For those of you who were fans of HBO’s blockbuster series, The Sopranos, here’s a little irony mixed in with a cautionary tale. James Gandolofini, the Emmy award winning actor who portrayed Tony Soprano, dies last year and left a world class estate planning mess which will likely end up costing his estate and his heirs more than $20 million in unnecessary estate taxes.
Ironically, Gandolfini made somewhat of an attempt at planning prior to his death, but may have made similar mistakes that his character actually made in prior episodes of the show. In one episode, Carmela’s cousin Brian, a financial advisor, recommended Tony and Carmela create an Irrevocable Life Insurance Trust (ILIT). In a following episode, Tony met with his CPA (at a race track) and ran the suggestion by him. The CPA shot it down, calling it a “red flag” and went on to recommend a living trust instead so as to avoid “prying eyes” and probate.
Neither advisor recommended Tony and Carmela seek the advice of an estate planning attorney. Sure, the financial advisor and the CPA probably have a basic understanding of estate plans, but comprehensive planning requires collaboration and coordination among all these parties. Had Carmela’s cousin been a true wealth manager, he would have arranged a group meeting with the CPA, financial planner and an estate planning attorney to fully address the complex needs of the family.
Too often, we all work primarily in our silos and the interaction between and among professionals on a proactive basis is rare. The solution to this dilemma is a more deliberate collaborative approach. So how can collaboration help us all serve our clients better and grow our respective businesses?
1. Collaboration fills in the gaps – We all have examples where our work with clients have exposed gaps in their planning. For instance, attorneys routinely discover incorrect beneficiaries on investment accounts. Wealth managers sometimes unwittingly create ill-timed tax events which an accountant might have advised against. A proactive collaboration can illuminate and remedy these gaps before they damage a clients’ well-being.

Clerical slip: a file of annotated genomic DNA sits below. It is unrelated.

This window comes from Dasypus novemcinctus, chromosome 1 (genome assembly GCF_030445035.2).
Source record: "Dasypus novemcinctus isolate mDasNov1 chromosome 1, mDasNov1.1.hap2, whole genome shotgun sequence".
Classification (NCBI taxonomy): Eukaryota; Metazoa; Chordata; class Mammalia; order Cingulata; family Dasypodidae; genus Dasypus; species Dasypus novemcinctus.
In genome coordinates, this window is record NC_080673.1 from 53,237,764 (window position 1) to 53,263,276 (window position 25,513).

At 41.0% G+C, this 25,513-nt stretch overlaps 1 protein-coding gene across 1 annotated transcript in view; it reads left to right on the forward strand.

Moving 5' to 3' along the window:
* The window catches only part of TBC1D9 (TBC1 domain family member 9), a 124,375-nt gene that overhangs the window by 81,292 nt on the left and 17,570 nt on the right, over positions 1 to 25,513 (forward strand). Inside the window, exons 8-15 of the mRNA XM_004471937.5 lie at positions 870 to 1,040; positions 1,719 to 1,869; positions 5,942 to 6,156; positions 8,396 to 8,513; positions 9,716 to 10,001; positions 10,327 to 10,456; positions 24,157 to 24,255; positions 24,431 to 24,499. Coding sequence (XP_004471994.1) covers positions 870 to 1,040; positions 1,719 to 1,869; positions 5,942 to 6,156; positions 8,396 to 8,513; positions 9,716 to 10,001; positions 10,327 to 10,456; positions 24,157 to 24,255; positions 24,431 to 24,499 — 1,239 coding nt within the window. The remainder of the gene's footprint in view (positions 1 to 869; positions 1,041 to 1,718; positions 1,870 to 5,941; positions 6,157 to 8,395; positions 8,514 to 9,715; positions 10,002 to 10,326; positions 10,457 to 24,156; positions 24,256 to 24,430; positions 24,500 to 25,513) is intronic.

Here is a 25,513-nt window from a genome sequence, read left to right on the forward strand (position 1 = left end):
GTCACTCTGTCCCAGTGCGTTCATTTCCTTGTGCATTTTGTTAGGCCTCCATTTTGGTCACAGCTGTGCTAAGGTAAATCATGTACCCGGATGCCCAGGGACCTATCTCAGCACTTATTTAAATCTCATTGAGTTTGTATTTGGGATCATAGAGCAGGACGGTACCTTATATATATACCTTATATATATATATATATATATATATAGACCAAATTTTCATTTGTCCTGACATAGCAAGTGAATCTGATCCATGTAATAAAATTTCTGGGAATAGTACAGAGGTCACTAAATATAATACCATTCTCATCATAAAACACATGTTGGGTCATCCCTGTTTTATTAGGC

2. Collaboration adds value – Suppose you had a new referral. In the initial meeting, they ask, “How often do you sit down with my other professionals – my accountant, my insurance person, my attorney, my wealth manager – and review my situation?” Whether it’s an annual phone conference or a brief meeting, collaboration brings true value to your client relationships and keeps everyone current.
3. Collaboration creates more business for everyone – When clients are part of a truly collaborative process where their needs are addressed on a comprehensive and proactive basis, where are they likely to refer their friends, colleagues, and other centers of influence?
4. Collaboration makes clients sticky – Once a client experiences the benefits of a collaborative approach, they are less likely to seek out services elsewhere. In fact, the mere thought of “going backward” is, well, unappetizing.
5. Collaboration makes you different – In a world of competitors who practice in vertical professional silos, those who work in coordinated horizontal fashion across the client relationship stand out – in a good way.
One of our trusted industry advisors, Loring Ward, recently brought financial advisors, CPAs and estate planning attorneys together to share insights. This white paper highlights some of those findings: Developing Stronger Relationships with Centers of Influence (COIs).
Next week, we’ll share our own white papers on this topic.